Want to be a truly social business? Strap in. Here’s my advice.


Get yourself a social analyst, or be ready to be one

You have at least two options:

  • You can either have a dedicated social analyst, whose sole role revolves around social analytics and social intelligence, or
  • Have a social professional adapt social analytics to their role, thus having a hybrid role, like a community manager and  social analyst, or a marketing manager and  social analyst.

Companies that don’t have much of a social budget should go for the second option when it applies and when both roles can fit without overworking resources (remember that you’re pretty much squeezing two job roles in one for one person to take over).

Most others, however, are just happy going with the first option, having one person fully dedicated to social analytics.

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Having been in hybrid roles (e.g. social and web analyst, social media manager and analyst) and in dedicated roles, I can definitely say that both options work as long as you take the right approach towards it.

Whether you’re currently hiring for a social analyst, or you already do have resources allocated to this area, see social analytics as an essential part of your social media team, as essential as your IT department is for your company.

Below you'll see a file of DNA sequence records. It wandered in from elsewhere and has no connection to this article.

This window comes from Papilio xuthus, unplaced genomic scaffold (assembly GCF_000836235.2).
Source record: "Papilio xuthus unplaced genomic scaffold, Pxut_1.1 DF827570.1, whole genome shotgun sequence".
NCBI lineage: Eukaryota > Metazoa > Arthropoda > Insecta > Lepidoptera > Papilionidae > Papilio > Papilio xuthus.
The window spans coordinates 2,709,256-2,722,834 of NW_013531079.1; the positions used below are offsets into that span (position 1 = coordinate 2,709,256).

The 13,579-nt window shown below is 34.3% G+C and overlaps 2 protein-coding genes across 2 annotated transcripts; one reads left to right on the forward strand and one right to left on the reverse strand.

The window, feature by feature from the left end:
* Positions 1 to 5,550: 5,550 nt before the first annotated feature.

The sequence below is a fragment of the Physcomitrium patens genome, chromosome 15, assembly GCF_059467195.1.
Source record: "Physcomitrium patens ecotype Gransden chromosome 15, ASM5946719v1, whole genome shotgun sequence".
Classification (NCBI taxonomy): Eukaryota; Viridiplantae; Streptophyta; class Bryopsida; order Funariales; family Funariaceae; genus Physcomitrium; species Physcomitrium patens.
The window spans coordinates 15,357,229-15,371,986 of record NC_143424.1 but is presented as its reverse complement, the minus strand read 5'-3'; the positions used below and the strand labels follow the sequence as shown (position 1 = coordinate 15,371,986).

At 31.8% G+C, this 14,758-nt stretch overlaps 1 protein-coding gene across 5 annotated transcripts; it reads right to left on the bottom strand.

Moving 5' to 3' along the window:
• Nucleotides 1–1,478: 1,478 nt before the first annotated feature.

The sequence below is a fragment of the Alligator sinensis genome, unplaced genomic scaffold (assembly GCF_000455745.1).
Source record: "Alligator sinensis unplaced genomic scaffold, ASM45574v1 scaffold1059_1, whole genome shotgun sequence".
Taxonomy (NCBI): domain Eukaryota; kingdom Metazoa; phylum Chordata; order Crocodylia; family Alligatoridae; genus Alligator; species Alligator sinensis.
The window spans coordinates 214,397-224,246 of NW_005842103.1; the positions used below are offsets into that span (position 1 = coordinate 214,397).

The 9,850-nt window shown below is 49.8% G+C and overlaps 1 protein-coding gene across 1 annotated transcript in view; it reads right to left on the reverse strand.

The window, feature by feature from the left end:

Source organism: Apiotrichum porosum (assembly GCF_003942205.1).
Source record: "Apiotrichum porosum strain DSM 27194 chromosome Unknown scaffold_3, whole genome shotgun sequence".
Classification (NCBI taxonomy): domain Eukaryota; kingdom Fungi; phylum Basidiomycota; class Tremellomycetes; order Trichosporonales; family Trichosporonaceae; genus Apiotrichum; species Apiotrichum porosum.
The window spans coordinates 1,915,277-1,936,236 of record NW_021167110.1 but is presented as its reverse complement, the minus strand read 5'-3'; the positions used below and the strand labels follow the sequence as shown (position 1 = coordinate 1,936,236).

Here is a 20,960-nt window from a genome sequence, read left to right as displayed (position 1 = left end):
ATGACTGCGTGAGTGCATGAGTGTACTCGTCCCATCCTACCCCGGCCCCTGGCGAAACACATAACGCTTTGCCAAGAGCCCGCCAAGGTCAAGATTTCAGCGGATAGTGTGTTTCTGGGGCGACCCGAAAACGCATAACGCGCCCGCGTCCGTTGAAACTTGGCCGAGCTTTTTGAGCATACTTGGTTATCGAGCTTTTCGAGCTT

Just like having an IT department is a no-brainer for most companies, social analytics should be viewed the same for your social media team/department – and ultimately for the whole company too.

Now, if you’re going to have a social analyst, you’re also going to have tools – but not just any.


Get the right social analytics tool(s)

There is no perfect tool.

There are great tools, good tools, capable tools, seriously underwhelming tools. The one thing that doesn’t exist is the perfect social analytics tool (despite what a few social vendors may tell you).

What does exist, however, is a set of tools that fits perfectly within your social analytics requirements, and thus your business requirements.

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Now, be critical of your tools: don’t be afraid to scrutinise tools that you want to procure, whether it’s a social management tool, a social analytics tool, or a social listening tool.

When it’s time to look for a tool, the first question you should be asking yourself isn’t, “what tool should I go for?”, but rather “what are my social requirements and my business requirements?”.

Only when you have the answer to that question you’re safe to shop around for tools.

Do not shop around for tools without that list of requirements – you may get sales reps dictate what your requirements are in a way that favours them more than you.

As a representative of your business, you should have the upper hand here. While these vendors’ sales managers know more in terms of what works (and what doesn’t) for companies today, and the visions of social intelligence that you should aspire to, don’t let them dominate the procurement process.

A great set of social analytics tools can help you become socially intelligent, which is linked to being a social brand.